Drivers, be on the lookout as kids go back to school
Take some extra time and slow down.
Beginning Monday, schools around the Prescott area will be back in session. This means more walkers and bicycle traffic around schools and school zones. It also means that school buses will be resuming their routes.
"Back to school is a big issue and we are concerned about people's safety," said Lt. Andrew Reinhardt, Prescott Police. "People still drive around like school is not in session. It requires extra attention at this time of year."
The Prescott Police Department will be enforcing school zone rules and monitoring bus stops.
"We have a very low tolerance for school zone violations," Reinhardt said.
Prescott Valley Police will have its photo radar vans and enforcement units around the school zones.
"We will continue this throughout the year," said Gene McFarland, community services officer. "People should be aware that lots of kids walk and ride bikes to school at this time of year. We recommend that they wear a bike helmet to avoid major injuries."
At all marked school zones, the speed limit is 15 mph and the fine is $455.
Drivers must stop for school buses loading or unloading children. The bus will flash red lights and have the "STOP" arm in use. Drivers in both directions must stop for a school bus unless they are on the opposite side of a divided highway separated by a raised median.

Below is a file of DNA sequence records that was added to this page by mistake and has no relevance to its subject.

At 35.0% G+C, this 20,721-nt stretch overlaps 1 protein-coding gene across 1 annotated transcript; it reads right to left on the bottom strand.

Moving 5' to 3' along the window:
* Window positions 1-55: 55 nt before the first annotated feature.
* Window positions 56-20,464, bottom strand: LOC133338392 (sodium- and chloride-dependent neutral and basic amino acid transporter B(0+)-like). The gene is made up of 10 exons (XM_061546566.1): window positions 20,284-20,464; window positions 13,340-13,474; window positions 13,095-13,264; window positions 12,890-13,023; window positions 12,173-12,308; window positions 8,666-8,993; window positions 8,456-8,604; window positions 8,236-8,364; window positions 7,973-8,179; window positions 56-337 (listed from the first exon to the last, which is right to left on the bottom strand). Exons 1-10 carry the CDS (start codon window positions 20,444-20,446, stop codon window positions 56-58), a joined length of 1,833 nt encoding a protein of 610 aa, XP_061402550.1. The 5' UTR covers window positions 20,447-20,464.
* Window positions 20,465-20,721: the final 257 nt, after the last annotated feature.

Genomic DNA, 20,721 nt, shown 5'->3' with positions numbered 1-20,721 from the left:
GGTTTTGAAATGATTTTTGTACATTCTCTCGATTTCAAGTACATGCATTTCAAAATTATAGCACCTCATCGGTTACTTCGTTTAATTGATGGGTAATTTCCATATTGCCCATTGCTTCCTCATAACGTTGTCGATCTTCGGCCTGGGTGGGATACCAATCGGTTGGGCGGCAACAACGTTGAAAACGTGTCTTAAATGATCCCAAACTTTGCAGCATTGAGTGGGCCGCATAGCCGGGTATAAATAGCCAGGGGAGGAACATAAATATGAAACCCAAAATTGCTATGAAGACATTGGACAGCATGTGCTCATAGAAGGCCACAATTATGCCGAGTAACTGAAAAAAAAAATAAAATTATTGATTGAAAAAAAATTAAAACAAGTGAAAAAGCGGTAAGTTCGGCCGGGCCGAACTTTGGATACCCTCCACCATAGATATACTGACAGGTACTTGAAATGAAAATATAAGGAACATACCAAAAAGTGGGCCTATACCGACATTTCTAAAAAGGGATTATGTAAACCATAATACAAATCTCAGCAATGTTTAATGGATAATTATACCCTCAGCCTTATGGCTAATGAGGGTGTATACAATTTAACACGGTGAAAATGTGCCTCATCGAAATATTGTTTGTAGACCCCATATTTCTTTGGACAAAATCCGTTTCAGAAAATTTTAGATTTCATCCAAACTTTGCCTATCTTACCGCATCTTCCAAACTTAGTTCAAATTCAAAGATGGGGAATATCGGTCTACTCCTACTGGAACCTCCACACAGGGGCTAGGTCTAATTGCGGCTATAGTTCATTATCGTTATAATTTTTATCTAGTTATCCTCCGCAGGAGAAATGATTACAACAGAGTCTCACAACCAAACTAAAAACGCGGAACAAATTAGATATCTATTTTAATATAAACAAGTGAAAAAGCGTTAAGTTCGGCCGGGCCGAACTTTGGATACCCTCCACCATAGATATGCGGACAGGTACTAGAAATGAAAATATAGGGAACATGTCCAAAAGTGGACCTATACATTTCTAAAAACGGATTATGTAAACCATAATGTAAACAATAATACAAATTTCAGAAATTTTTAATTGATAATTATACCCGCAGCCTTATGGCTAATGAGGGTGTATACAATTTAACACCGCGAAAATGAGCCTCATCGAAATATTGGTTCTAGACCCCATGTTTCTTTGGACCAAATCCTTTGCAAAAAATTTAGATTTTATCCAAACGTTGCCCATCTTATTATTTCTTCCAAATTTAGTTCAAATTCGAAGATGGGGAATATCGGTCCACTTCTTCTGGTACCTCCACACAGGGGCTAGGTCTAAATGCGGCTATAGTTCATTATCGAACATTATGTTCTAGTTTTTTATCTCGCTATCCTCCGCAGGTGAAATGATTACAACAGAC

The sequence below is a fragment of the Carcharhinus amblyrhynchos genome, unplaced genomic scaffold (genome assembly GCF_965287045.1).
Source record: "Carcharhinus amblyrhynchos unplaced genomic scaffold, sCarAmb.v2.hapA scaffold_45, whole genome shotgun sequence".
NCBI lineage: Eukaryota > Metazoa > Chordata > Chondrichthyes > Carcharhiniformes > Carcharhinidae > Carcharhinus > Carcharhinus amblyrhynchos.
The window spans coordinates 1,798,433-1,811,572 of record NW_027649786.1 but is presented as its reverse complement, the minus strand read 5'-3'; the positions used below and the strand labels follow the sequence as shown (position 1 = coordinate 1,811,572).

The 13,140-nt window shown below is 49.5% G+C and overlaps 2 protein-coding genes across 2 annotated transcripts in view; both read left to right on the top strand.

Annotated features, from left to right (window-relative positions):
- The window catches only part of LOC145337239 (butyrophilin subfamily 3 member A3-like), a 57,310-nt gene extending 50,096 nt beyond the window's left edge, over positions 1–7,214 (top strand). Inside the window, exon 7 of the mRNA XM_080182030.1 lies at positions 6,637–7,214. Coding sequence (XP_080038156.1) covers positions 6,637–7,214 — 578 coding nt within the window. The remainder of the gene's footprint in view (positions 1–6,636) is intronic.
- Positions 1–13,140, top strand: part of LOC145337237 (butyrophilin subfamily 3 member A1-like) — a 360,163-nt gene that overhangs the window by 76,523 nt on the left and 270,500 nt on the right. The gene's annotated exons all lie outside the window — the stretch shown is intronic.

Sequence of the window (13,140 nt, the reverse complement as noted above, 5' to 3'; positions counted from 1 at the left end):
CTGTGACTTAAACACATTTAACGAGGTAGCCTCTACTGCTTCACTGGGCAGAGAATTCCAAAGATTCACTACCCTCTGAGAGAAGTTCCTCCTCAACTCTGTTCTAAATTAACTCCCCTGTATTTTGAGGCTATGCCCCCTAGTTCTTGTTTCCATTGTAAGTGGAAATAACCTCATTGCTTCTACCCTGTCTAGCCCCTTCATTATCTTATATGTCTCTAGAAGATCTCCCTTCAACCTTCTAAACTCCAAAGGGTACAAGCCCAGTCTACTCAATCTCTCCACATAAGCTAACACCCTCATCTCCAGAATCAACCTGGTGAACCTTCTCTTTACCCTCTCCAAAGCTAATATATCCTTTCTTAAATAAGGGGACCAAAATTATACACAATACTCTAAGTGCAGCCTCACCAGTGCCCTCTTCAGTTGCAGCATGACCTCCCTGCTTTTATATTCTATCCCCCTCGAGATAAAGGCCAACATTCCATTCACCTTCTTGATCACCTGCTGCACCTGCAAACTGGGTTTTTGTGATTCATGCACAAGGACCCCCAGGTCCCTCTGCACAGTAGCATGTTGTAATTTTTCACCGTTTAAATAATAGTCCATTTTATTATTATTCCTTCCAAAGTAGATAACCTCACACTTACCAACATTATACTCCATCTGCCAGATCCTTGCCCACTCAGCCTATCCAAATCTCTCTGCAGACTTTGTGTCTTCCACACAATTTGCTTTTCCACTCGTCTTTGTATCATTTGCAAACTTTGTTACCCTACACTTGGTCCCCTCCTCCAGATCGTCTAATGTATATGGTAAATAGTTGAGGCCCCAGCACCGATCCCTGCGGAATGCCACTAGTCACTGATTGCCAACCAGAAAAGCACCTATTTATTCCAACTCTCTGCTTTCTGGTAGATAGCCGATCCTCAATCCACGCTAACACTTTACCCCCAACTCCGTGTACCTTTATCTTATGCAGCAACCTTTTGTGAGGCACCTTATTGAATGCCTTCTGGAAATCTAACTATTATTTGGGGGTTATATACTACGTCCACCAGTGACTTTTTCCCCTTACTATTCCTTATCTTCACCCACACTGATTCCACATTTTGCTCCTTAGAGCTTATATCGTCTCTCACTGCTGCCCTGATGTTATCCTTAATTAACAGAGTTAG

If a driver passes a stopped school bus with children getting on or off, the first violation is $250; the second violation within 36 months is $750 and the third violation is $1,000 with a six to 12 month license suspension.
"A lot of people think they can pass within the school zone, but they cannot overtake someone," Reinhardt said. "If the car next to you is driving at 10 mph, you have to stay slower than that. Also, if children are in the crosswalk, you must remain stopped until they are completely out of the crosswalk, not just out of your half of the roadway."
State law regulates that drivers cannot stop and park in a school zone.
"You can't stop to let a child out at the curb before the school zone," he said.
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